While violence was the tool of choice for the Russians in Chechnya and the government in Colombo, for the Philippine government it was an about-face after too liberal a use of force that marked a striking turnaround in counterinsurgent fortunes. Participation by an external power further distinguishes this campaign from those of the previous chapter. Neither Russia nor Sri Lanka sought or received outside assistance of lasting consequence to their subduing Chechen or Tamil insurgencies (the efforts of the Indian peacekeeping force in northern Sri Lanka notwithstanding). Understanding how the Armed Forces of the Philippines (AFP) adapted to a lesser reliance on force provides reason enough for investigating its recent COIN activities. That and other elements behind its considerable progress also support five of our revised beliefs:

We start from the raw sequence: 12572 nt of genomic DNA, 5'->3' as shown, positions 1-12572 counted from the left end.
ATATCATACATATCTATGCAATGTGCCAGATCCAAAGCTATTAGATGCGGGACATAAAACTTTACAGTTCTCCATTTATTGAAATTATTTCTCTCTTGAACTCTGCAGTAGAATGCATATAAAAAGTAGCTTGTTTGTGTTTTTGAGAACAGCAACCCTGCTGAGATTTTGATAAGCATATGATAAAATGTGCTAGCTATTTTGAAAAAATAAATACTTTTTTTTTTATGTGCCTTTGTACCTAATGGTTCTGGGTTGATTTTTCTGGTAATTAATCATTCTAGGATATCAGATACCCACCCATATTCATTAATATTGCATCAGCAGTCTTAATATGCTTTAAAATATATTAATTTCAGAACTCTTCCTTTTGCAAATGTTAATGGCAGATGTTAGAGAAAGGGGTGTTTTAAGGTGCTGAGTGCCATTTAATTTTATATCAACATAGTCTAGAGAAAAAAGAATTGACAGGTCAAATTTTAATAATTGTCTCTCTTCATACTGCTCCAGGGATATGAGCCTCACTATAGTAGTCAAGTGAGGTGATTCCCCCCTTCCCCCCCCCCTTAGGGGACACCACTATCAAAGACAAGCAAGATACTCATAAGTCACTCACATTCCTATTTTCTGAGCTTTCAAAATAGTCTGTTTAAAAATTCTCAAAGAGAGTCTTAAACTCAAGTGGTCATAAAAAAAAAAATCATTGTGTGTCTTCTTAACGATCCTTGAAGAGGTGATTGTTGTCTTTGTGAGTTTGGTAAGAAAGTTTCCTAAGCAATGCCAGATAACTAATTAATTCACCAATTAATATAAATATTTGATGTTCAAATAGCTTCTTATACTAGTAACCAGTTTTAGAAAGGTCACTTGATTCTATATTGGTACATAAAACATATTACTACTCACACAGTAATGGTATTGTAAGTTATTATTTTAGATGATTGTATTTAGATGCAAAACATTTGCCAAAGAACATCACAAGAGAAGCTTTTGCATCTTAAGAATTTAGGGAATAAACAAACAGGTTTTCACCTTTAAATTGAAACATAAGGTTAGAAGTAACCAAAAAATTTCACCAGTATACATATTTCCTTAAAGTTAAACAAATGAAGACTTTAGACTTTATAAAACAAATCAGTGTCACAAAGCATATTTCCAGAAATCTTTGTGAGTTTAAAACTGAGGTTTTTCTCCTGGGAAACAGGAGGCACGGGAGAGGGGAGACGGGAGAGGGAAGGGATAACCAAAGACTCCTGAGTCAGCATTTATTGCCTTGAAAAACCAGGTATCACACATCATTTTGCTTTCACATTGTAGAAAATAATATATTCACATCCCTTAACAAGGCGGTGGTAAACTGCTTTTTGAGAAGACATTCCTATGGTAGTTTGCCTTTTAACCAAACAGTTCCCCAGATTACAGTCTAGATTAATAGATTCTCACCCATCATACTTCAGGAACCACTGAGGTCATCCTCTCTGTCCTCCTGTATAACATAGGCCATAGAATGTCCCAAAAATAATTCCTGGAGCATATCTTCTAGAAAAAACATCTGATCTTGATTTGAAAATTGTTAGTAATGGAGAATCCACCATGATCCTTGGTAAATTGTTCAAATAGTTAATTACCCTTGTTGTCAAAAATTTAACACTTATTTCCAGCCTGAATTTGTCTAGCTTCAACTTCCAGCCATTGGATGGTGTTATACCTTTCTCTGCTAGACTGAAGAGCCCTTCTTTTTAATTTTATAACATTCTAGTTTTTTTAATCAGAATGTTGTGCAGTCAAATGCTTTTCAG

• COIN is not dead. • Democracy is not an inherent good. • Just because it has always been done that way does not mean it should

be done that way. • Treat militias like a hot stove. • Build more social and less physical infrastructure.